I have an odd issue that I hope someone can help on. I recently switched hosting providers for a subdomain on our website (the main domain is still at the old host). The DNS settings for this subdomain are set with a custom A record which points to the new server's IP address.

I have done a DNS lookup and the A record for this subdomain lists the correct IP.

In Firefox, the subdomain resolves correctly to the new host. However, in both Chrome (and Safari), the subdomain still goes to the old host.

I did a local OS level DNS flush (using sudo killall -HUP mDNSResponder) but that seems to not have done anything. Clearing Chrome's cache does nothing. I even tried clearing Chrome's DNS cache. Again, no luck. I am on Mojave.

  • Look for a setting where Chrome is using DNS over HTTPS. I’ve found a few google apps where they conveniently add their DNS servers regardless of what you specify.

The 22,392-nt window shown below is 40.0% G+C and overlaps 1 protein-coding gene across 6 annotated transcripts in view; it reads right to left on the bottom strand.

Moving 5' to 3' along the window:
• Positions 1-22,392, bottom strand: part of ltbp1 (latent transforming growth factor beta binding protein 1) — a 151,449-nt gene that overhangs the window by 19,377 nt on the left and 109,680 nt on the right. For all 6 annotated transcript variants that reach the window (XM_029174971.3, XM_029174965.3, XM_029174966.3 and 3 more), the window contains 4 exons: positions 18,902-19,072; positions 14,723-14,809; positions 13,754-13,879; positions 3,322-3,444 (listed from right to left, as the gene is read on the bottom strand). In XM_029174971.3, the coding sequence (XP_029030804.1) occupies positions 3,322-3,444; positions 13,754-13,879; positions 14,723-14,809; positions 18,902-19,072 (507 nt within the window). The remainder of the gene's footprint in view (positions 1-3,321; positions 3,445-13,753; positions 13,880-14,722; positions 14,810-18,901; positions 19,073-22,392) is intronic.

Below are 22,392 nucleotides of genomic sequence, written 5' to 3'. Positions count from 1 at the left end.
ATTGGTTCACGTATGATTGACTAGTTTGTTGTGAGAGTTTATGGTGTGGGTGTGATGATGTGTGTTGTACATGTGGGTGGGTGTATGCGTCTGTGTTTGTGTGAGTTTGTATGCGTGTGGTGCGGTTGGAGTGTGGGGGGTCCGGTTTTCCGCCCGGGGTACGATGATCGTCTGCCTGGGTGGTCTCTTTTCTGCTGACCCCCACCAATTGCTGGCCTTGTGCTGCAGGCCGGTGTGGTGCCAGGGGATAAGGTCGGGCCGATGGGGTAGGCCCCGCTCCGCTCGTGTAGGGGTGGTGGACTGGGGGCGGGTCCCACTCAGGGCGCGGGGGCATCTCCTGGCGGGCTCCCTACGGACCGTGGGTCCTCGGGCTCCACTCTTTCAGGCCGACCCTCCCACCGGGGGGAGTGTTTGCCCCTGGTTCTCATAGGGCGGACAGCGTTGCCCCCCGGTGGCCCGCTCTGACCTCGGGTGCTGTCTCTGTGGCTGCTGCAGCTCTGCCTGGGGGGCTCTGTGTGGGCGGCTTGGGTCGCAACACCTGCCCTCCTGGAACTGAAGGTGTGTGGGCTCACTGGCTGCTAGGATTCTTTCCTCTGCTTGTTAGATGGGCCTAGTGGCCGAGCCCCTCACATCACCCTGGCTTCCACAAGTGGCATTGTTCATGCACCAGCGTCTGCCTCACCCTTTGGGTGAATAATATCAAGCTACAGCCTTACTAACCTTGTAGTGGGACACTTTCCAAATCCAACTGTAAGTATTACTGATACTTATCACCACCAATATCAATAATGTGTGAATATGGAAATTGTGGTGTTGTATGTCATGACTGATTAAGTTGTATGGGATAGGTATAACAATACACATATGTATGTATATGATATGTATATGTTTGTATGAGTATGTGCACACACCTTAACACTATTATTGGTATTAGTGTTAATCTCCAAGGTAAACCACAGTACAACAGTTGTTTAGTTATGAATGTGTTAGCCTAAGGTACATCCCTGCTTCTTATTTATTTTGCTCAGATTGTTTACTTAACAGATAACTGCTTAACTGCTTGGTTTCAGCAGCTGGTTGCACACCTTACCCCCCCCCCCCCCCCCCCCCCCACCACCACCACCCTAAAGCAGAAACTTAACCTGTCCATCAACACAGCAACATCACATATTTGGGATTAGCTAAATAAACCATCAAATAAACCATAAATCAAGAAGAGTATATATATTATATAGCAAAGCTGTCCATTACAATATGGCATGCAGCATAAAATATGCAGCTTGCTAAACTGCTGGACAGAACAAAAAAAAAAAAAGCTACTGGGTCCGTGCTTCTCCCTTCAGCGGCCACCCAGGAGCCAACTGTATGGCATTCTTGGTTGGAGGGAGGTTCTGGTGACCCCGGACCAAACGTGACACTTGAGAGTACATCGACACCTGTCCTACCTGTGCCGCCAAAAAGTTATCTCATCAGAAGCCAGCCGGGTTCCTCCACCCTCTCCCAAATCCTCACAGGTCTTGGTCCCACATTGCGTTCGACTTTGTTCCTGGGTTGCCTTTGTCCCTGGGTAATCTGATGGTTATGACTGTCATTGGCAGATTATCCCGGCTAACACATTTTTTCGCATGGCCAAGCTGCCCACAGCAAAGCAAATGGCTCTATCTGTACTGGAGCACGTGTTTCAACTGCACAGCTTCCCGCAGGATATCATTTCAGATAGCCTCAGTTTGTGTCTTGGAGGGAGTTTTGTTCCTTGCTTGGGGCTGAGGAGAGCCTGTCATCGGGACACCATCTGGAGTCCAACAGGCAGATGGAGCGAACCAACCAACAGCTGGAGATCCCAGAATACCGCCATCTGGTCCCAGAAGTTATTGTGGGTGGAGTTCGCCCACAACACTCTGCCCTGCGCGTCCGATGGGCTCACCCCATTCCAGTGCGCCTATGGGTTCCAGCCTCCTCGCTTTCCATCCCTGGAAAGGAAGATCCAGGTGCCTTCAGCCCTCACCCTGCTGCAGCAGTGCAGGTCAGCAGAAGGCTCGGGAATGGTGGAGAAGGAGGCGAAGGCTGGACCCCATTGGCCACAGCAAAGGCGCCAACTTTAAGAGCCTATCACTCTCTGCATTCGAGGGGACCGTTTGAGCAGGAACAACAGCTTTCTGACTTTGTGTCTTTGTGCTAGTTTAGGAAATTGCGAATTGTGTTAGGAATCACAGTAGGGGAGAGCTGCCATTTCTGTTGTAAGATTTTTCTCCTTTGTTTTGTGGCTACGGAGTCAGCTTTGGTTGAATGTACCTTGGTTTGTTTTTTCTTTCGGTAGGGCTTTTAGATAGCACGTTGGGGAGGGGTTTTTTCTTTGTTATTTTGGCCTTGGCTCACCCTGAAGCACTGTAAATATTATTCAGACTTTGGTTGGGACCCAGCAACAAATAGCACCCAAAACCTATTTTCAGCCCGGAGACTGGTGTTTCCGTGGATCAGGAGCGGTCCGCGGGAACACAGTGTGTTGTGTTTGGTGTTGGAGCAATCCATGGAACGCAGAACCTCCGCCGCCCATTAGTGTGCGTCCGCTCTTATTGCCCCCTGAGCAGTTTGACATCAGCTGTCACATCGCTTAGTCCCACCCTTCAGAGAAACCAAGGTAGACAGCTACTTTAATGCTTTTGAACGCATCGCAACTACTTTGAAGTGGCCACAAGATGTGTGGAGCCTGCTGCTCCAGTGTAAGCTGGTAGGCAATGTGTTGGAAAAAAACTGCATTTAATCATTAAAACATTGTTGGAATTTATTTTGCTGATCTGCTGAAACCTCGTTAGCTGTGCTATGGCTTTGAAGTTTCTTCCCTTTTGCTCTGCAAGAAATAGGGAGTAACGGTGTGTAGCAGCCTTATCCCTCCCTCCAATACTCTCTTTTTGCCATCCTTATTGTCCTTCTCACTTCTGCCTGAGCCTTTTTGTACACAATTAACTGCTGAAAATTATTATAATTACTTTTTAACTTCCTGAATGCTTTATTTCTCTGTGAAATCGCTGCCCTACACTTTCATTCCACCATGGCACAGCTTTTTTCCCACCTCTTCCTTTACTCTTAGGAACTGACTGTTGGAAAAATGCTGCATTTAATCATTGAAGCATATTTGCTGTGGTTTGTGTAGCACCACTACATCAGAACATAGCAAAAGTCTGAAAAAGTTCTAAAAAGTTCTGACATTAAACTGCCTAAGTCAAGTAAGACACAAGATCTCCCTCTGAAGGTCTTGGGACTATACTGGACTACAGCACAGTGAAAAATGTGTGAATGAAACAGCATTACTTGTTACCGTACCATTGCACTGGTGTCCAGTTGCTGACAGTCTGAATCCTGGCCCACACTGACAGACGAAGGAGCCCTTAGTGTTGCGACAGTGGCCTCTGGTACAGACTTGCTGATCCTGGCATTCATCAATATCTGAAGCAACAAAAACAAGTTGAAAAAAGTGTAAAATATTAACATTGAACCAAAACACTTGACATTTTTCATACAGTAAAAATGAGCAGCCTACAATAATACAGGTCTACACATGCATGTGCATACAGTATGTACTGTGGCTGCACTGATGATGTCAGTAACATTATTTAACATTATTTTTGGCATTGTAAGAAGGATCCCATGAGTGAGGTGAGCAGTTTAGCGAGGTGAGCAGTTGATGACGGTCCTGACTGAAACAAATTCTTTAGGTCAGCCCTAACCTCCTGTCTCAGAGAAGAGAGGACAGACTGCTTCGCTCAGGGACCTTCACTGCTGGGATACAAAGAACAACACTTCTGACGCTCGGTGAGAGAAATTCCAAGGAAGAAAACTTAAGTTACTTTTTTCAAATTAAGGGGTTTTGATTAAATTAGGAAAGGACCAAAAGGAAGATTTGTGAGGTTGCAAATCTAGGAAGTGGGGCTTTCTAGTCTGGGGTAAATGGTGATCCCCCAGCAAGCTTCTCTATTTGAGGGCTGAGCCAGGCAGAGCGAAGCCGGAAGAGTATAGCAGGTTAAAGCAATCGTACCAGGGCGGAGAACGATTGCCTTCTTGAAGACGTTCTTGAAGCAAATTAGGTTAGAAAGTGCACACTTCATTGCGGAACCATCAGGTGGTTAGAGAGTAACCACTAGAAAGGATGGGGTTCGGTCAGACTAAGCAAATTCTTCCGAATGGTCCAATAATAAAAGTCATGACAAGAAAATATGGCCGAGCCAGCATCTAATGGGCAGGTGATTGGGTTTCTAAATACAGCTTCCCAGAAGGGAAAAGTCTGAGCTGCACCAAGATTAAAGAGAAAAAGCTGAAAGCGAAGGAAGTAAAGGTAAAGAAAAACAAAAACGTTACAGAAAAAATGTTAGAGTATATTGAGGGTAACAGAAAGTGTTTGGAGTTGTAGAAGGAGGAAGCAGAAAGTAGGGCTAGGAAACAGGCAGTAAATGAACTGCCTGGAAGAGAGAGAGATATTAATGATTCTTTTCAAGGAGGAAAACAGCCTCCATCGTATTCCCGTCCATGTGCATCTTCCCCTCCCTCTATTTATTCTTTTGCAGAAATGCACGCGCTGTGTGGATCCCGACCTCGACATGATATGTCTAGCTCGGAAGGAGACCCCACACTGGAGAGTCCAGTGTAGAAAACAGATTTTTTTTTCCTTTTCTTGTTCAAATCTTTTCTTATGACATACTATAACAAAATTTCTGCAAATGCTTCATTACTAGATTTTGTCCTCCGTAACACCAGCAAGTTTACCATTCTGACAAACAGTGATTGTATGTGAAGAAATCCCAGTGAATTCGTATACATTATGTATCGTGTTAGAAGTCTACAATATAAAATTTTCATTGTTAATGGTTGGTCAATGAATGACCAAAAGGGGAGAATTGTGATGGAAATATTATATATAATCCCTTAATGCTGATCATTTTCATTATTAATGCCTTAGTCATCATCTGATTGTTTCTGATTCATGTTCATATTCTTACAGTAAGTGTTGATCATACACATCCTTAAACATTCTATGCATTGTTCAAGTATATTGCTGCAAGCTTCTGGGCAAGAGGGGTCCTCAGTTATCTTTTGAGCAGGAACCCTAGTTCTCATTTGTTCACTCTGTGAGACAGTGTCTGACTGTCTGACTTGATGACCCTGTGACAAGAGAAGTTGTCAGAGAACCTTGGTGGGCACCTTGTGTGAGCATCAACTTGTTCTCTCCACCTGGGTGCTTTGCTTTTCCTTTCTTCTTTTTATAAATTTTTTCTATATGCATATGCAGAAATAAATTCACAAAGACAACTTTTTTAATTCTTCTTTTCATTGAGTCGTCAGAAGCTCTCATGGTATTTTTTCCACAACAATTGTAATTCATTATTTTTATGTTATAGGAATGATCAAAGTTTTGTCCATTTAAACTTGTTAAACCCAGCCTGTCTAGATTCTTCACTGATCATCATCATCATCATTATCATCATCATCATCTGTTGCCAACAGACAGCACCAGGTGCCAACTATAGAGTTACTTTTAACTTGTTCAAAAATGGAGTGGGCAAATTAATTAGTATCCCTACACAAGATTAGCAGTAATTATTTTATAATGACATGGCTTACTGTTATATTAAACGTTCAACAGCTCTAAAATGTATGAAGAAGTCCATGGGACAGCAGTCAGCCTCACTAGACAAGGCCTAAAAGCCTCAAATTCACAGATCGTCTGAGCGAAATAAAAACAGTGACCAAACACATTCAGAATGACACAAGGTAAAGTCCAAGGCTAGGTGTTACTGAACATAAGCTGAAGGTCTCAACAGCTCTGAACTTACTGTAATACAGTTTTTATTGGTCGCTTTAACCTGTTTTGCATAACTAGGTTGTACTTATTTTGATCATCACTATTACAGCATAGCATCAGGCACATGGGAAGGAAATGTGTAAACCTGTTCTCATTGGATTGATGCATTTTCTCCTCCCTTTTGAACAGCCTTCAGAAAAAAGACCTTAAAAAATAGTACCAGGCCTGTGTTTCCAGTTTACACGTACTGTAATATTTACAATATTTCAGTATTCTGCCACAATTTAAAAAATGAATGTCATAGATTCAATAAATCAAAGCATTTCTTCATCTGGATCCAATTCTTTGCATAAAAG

– Allan
    Aug 14, 2020 at 19:20
  • @Allan Thanks. I turned that off but unfortunately it didn't help.
    – Colin
    Aug 17, 2020 at 14:11

1 Answer 1


They use different DNS servers. A similar question was asked on the 'Super User' site of Stack Exchange. The answer explains why there is a difference and how to handle the DNS settings. The question can be found here.

  • Thanks for the link. Unfortunately the most recent content from that post is from 2015 and Chrome no longer has the settings it mentions that I can find.
    – Colin
    Aug 17, 2020 at 14:12
  • If you read it carefully, it doesn't actually use a different server. It just looks up DNS at different times. This could potentially cause differences if you change the DNS in the middle of a Chrome session, but it shouldn't cause a permanent change.
    – Barmar
    Aug 30, 2023 at 16:56

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